Overdoses in BC – a Snapshot

While there is a common perception that opioid addiction is only an issue of the homeless and ‘people on the streets,’ the facts do not support this. While many homeless people are suffering overdoses in high numbers, there is a large, more hidden demographic of working, housed people who use drugs and are also being hit hard by the crisis.

  • 76% of those who overdosed were between the ages of 19-39
  • 72% of those who overdosed were male
  • 58% of overdoses occurred in private residences
  • The three townships experiencing the highest number of illicit drug overdoses in 2018 are Vancouver, Surrey, and Victoria
  • Between 2011 and 2016, 25 per cent of those employed in BC prior to a fatal overdose worked in construction. That number is now 55 per cent.
  • There were more than 4.5 times as many illicit drug overdose deaths as motor vehicle accident deaths in 2018.
  • First Nations people are three times more likely to die due to an overdose than non-First Nations.


Opioids and fentanyl

What exactly are opioids?8 They are pain relieving drugs such as codeine, morphine, medical heroin, oxycodone, and fentanyl. Opioids can produce feelings of euphoria (feeling high) as well as being highly addictive.

In recent years, fentanyl has been the leading cause of overdose fatalities in BC. In 2018, 87% of overdose deaths involved synthetic fentanyl. Due to its high potency – 50 -100 times stronger than morphine – drug dealers often add it to recreational drugs such as 3,4-methylenedioxy-methamphetamine (MDMA) known more commonly as ecstasy or molly, and cocaine to increase their strength and amplify their profits.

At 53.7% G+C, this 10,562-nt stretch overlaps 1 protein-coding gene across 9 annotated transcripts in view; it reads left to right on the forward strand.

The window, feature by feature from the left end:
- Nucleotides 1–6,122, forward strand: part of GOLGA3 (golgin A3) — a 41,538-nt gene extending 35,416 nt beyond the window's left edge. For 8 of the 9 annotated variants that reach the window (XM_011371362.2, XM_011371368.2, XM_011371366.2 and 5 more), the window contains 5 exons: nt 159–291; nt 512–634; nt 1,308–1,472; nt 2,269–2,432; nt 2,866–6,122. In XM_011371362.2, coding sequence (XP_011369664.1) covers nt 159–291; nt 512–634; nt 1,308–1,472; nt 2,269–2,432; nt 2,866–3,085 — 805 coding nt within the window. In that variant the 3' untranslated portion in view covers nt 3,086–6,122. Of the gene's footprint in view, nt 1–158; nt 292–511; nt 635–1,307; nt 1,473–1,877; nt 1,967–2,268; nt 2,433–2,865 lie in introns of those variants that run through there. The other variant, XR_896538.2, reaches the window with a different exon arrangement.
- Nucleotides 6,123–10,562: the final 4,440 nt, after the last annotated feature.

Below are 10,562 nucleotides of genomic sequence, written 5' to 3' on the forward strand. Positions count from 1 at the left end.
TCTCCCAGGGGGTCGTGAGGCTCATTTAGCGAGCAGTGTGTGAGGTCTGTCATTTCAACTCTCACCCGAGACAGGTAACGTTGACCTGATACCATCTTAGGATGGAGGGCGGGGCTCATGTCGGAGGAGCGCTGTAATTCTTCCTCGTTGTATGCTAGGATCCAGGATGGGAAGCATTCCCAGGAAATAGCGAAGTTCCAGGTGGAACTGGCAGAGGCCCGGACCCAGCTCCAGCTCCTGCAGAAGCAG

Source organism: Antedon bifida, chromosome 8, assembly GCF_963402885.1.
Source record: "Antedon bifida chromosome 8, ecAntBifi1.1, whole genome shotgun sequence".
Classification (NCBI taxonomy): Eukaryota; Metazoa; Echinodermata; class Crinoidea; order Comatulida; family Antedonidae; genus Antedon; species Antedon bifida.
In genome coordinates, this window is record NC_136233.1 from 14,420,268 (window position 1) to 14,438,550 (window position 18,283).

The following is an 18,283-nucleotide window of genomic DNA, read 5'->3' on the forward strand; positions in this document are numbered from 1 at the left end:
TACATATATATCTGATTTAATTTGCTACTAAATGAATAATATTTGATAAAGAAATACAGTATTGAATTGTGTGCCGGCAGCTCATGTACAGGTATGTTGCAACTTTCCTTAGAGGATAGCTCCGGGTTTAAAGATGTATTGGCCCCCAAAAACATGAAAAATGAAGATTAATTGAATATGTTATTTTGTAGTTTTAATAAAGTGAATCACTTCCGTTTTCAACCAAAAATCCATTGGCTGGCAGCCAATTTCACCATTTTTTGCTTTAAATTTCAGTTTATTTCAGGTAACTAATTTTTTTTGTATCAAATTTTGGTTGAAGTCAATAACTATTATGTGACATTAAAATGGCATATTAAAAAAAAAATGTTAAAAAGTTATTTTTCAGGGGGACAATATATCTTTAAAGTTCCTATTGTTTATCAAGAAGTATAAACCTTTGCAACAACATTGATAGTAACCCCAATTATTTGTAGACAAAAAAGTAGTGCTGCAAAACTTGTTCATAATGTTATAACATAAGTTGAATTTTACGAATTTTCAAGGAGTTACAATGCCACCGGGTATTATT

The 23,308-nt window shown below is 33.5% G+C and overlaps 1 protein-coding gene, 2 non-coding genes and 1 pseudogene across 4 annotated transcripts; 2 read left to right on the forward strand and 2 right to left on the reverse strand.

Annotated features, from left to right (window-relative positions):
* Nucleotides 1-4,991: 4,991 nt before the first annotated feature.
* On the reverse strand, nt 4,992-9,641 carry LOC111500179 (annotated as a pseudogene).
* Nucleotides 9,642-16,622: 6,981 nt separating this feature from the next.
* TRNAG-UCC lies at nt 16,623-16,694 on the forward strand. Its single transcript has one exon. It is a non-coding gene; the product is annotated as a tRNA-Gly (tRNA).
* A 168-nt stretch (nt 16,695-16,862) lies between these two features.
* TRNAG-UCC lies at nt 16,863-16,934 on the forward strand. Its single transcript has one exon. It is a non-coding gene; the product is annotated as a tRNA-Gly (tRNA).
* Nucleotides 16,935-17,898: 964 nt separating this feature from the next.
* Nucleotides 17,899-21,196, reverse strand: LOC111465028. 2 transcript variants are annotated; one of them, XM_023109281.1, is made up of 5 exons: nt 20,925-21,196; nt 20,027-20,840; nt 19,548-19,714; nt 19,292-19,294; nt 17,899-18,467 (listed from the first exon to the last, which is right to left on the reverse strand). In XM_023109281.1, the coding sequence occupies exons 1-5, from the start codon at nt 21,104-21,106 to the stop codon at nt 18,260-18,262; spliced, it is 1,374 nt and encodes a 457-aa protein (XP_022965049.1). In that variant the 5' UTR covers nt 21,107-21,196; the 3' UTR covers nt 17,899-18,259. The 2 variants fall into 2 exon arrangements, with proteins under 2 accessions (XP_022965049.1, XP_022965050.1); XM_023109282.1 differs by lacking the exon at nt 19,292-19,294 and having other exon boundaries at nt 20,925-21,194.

This makes a variety of widely used recreational substances potentially deadly to even casual users.

Opioid dependency and addiction most often stems from pain – be it physical or emotional.

  • The construction and trades industry has been particularly hard hit. The Coroners’ Investigations Report in 2018 showed that 55% of those who died of overdoses worked in construction and trades professions. Research indicates this is related to attempts at pain management following on-site injury.
  • The Indigenous community in the Province is disproportionally affected by opioid overdose and this in large part derives from a history of inter-generational trauma, marginalization, loss of cultural roots, and poverty.

Information sources:

Coroners Service – Province of British Columbia, First Nations Health Authority, Government of Canada Health Services, National Institute on Drug Abuse, Statistics Canada.